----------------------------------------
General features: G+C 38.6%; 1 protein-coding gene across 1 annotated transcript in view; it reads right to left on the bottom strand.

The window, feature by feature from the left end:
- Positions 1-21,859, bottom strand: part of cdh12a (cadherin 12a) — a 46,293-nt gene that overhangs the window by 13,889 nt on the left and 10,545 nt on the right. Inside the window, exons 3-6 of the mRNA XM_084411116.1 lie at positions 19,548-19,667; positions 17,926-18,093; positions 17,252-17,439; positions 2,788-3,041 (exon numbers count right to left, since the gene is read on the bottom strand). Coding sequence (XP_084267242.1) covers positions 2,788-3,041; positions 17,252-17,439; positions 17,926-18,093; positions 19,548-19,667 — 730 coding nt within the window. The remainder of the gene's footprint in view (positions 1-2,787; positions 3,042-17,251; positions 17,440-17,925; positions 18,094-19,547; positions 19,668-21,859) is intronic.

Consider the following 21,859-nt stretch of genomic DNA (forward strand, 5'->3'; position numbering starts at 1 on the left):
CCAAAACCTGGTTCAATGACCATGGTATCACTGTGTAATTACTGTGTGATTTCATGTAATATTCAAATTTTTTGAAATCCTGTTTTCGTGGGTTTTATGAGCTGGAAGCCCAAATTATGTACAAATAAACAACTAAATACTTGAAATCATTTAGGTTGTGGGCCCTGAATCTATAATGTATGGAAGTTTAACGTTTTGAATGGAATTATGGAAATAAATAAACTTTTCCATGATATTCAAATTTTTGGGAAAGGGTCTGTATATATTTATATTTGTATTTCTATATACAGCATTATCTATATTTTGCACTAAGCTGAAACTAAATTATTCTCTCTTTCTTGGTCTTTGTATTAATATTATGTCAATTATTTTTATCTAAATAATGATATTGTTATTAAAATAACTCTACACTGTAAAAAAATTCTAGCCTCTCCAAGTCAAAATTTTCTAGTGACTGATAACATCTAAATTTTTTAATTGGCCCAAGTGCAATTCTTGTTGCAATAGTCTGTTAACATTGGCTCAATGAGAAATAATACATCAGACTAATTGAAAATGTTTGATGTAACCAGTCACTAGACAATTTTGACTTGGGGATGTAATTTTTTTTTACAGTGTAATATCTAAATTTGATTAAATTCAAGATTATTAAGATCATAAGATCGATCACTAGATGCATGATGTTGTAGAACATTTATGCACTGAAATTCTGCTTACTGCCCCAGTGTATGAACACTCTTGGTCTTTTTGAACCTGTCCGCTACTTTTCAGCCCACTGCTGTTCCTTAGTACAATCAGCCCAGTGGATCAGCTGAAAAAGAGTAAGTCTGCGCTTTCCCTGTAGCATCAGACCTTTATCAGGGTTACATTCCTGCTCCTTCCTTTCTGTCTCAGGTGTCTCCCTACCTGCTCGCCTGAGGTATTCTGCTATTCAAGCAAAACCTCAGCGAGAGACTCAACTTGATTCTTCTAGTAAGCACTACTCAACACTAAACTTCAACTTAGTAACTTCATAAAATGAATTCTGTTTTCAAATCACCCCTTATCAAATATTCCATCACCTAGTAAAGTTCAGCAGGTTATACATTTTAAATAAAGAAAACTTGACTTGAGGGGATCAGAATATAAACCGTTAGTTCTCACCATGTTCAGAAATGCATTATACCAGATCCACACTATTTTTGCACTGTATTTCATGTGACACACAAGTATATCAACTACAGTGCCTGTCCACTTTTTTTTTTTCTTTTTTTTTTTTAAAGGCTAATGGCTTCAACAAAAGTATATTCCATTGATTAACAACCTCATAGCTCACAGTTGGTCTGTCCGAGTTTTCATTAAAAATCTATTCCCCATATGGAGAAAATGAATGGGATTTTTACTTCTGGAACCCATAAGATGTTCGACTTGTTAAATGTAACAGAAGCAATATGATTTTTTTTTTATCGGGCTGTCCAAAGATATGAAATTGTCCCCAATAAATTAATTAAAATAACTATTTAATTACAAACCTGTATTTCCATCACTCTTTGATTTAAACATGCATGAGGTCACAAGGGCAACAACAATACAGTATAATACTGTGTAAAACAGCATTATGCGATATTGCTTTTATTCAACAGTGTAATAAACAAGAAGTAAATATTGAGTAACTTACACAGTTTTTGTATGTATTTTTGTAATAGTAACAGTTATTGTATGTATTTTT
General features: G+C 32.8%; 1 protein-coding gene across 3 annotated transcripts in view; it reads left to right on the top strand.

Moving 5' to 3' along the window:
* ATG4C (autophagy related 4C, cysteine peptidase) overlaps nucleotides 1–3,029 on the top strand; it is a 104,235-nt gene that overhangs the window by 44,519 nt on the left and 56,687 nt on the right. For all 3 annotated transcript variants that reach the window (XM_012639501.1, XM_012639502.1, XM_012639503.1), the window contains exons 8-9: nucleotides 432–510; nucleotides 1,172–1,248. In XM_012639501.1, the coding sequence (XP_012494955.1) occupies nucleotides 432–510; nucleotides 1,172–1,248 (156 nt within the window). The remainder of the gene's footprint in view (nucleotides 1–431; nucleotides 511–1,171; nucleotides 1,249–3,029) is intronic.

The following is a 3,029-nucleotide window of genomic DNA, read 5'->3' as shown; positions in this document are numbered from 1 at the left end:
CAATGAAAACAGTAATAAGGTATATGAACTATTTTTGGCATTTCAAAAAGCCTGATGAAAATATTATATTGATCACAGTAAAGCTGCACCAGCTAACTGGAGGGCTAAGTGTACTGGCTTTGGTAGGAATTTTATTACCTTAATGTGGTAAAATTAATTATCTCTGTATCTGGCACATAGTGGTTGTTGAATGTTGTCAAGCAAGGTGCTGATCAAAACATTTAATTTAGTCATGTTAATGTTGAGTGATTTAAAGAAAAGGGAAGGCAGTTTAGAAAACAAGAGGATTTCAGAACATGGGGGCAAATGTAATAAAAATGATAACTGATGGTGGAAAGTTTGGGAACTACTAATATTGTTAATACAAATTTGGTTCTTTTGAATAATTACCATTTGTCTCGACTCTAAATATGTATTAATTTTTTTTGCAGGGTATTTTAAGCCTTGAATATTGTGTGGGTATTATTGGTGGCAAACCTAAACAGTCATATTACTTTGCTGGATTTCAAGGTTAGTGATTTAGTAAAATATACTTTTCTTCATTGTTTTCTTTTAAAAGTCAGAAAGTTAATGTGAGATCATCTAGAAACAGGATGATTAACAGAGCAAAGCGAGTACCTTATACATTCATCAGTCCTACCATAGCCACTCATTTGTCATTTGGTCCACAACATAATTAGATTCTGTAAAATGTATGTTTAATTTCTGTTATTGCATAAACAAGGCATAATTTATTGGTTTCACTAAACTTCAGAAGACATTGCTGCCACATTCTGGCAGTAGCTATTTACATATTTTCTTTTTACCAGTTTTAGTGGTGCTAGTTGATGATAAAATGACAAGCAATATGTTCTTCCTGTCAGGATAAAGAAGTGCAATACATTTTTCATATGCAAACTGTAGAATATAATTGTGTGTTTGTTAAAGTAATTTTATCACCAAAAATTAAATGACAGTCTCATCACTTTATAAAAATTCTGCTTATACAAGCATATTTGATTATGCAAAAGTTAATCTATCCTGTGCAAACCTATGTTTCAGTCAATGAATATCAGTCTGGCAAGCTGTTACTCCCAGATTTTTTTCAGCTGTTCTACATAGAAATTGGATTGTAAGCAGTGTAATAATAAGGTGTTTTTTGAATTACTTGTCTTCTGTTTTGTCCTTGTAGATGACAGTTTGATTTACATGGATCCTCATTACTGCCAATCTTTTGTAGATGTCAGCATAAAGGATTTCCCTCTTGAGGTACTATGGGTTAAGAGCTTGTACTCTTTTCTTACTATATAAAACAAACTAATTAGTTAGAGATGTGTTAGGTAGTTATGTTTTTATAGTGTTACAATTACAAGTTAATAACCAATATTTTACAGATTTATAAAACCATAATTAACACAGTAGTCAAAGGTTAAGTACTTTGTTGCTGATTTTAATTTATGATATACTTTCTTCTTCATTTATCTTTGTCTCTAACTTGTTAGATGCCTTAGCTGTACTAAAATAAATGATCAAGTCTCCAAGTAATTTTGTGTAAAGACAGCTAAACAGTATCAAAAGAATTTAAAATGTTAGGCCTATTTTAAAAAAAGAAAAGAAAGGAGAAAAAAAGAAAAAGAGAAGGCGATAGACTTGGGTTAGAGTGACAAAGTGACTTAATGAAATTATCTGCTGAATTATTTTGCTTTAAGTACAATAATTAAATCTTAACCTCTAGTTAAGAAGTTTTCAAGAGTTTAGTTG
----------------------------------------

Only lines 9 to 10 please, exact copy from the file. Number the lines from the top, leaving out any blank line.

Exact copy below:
The following is a 3,029-nucleotide window of genomic DNA, read 5'->3' as shown; positions in this document are numbered from 1 at the left end:
CAATGAAAACAGTAATAAGGTATATGAACTATTTTTGGCATTTCAAAAAGCCTGATGAAAATATTATATTGATCACAGTAAAGCTGCACCAGCTAACTGGAGGGCTAAGTGTACTGGCTTTGGTAGGAATTTTATTACCTTAATGTGGTAAAATTAATTATCTCTGTATCTGGCACATAGTGGTTGTTGAATGTTGTCAAGCAAGGTGCTGATCAAAACATTTAATTTAGTCATGTTAATGTTGAGTGATTTAAAGAAAAGGGAAGGCAGTTTAGAAAACAAGAGGATTTCAGAACATGGGGGCAAATGTAATAAAAATGATAACTGATGGTGGAAAGTTTGGGAACTACTAATATTGTTAATACAAATTTGGTTCTTTTGAATAATTACCATTTGTCTCGACTCTAAATATGTATTAATTTTTTTTGCAGGGTATTTTAAGCCTTGAATATTGTGTGGGTATTATTGGTGGCAAACCTAAACAGTCATATTACTTTGCTGGATTTCAAGGTTAGTGATTTAGTAAAATATACTTTTCTTCATTGTTTTCTTTTAAAAGTCAGAAAGTTAATGTGAGATCATCTAGAAACAGGATGATTAACAGAGCAAAGCGAGTACCTTATACATTCATCAGTCCTACCATAGCCACTCATTTGTCATTTGGTCCACAACATAATTAGATTCTGTAAAATGTATGTTTAATTTCTGTTATTGCATAAACAAGGCATAATTTATTGGTTTCACTAAACTTCAGAAGACATTGCTGCCACATTCTGGCAGTAGCTATTTACATATTTTCTTTTTACCAGTTTTAGTGGTGCTAGTTGATGATAAAATGACAAGCAATATGTTCTTCCTGTCAGGATAAAGAAGTGCAATACATTTTTCATATGCAAACTGTAGAATATAATTGTGTGTTTGTTAAAGTAATTTTATCACCAAAAATTAAATGACAGTCTCATCACTTTATAAAAATTCTGCTTATACAAGCATATTTGATTATGCAAAAGTTAATCTATCCTGTGCAAACCTATGTTTCAGTCAATGAATATCAGTCTGGCAAGCTGTTACTCCCAGATTTTTTTCAGCTGTTCTACATAGAAATTGGATTGTAAGCAGTGTAATAATAAGGTGTTTTTTGAATTACTTGTCTTCTGTTTTGTCCTTGTAGATGACAGTTTGATTTACATGGATCCTCATTACTGCCAATCTTTTGTAGATGTCAGCATAAAGGATTTCCCTCTTGAGGTACTATGGGTTAAGAGCTTGTACTCTTTTCTTACTATATAAAACAAACTAATTAGTTAGAGATGTGTTAGGTAGTTATGTTTTTATAGTGTTACAATTACAAGTTAATAACCAATATTTTACAGATTTATAAAACCATAATTAACACAGTAGTCAAAGGTTAAGTACTTTGTTGCTGATTTTAATTTATGATATACTTTCTTCTTCATTTATCTTTGTCTCTAACTTGTTAGATGCCTTAGCTGTACTAAAATAAATGATCAAGTCTCCAAGTAATTTTGTGTAAAGACAGCTAAACAGTATCAAAAGAATTTAAAATGTTAGGCCTATTTTAAAAAAAGAAAAGAAAGGAGAAAAAAAGAAAAAGAGAAGGCGATAGACTTGGGTTAGAGTGACAAAGTGACTTAATGAAATTATCTGCTGAATTATTTTGCTTTAAGTACAATAATTAAATCTTAACCTCTAGTTAAGAAGTTTTCAAGAGTTTAGTTG